An image of Rmarki (day dance display ornament)

Baining people

(Papua New Guinea  – )

Rmarki (day dance display ornament)

Other titles:
Dance shield, Tapa dance wand, Remortki
Not on display
Further information

The Chachet Baining live in an area surrounded by dense rainforest inhabited by spirits that dominate everyday life. Rituals and ceremonies, where colossal barkcloth masks are worn, act as mediations between the spiritual and physical worlds.

The 'rmarki' shield is carried by a group of boys and men at the opening of the day dance, when the 'kusmespetut' dance is performed to cleanse the ceremonial ground of evil influences. Accompanied by two or three 'ara vuchulka' (polemasks), the 'rmarki' dancers spit ginger juice towards a group of singing and drumming women. The 'rmarki' is then taken away, having 'opened the day dance.

This 'rmarki' featured in the 1966 exhibition 'Melanesian art', together with three 'kavat' (night dance masks) from the collections of artists John Olsen and Douglas Watson.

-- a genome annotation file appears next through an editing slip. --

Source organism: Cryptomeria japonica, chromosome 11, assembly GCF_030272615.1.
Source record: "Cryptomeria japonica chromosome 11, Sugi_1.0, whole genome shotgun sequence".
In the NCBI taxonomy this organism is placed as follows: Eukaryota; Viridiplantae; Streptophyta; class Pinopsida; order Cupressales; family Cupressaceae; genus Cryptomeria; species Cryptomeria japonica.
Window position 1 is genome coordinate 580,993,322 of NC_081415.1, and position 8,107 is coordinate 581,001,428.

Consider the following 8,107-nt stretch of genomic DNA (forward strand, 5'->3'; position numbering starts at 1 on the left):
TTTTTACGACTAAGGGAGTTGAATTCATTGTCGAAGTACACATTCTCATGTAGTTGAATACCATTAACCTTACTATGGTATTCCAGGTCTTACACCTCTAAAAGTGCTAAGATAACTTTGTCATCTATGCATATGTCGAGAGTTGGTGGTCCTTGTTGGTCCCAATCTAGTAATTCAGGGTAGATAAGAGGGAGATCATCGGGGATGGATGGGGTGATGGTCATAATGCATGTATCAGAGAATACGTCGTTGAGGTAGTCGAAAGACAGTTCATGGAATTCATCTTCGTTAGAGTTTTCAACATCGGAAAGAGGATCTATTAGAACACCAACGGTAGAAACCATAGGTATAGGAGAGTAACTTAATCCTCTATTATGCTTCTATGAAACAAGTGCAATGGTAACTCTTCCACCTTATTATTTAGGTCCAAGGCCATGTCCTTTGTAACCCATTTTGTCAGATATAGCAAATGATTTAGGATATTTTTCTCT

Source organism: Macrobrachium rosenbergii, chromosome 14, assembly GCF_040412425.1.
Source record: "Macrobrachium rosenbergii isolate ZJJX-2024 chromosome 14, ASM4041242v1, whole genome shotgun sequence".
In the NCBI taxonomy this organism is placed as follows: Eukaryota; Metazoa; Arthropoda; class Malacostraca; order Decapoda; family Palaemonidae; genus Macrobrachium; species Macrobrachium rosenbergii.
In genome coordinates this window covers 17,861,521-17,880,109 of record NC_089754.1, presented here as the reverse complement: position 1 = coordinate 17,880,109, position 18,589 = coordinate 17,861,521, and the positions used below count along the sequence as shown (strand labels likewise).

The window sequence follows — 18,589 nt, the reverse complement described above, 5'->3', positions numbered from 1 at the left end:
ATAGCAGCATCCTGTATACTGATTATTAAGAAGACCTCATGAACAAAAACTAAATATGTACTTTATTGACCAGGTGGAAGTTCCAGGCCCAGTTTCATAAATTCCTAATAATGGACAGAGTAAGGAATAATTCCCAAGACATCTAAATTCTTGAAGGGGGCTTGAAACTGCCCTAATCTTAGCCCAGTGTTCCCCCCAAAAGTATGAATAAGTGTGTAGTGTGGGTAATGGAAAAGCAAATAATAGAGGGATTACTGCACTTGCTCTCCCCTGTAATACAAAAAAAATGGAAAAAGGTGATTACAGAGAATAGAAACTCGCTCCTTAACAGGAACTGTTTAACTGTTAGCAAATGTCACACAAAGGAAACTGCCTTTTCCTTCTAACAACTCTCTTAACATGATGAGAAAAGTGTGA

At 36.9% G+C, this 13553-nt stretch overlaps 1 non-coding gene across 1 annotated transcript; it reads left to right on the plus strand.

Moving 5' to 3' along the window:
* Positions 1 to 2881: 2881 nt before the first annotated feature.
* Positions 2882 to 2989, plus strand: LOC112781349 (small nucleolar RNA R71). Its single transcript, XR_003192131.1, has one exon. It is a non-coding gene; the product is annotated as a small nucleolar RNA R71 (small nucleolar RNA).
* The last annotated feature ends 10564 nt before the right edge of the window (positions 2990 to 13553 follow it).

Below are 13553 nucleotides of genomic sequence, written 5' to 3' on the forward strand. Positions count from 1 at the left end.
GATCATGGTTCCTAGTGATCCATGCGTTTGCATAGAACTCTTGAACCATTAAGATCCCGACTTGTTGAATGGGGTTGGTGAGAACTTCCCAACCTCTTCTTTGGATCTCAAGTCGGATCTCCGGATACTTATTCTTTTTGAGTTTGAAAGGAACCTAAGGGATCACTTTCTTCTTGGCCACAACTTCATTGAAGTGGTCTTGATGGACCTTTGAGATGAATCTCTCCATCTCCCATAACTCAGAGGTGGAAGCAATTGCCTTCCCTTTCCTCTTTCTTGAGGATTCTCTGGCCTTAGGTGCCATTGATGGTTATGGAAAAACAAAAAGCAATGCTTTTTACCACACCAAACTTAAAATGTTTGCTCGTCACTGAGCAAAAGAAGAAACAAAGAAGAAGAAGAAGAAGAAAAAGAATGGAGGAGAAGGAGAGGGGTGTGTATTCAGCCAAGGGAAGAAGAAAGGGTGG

[revised entry from Exhibition Guide for 'Melanesian art: redux', 2018, cat no 2]

Place of origin
Gazelle Peninsula, East New Britain Province, New Britain, Papua New Guinea
Cultural origin
Baining people
mid 20th century
collected 1965
Ceremonial object, Sculpture
barkcloth, bamboo, plant fibres, red, red-brown and black natural dyes and pigments
625.0 cm length; 66.0 cm width; 5.0 cm depth
Purchased 1965
Accession number
© Baining people, under the endorsement of the Pacific Islands Museums Association's (PIMA) Code of Ethics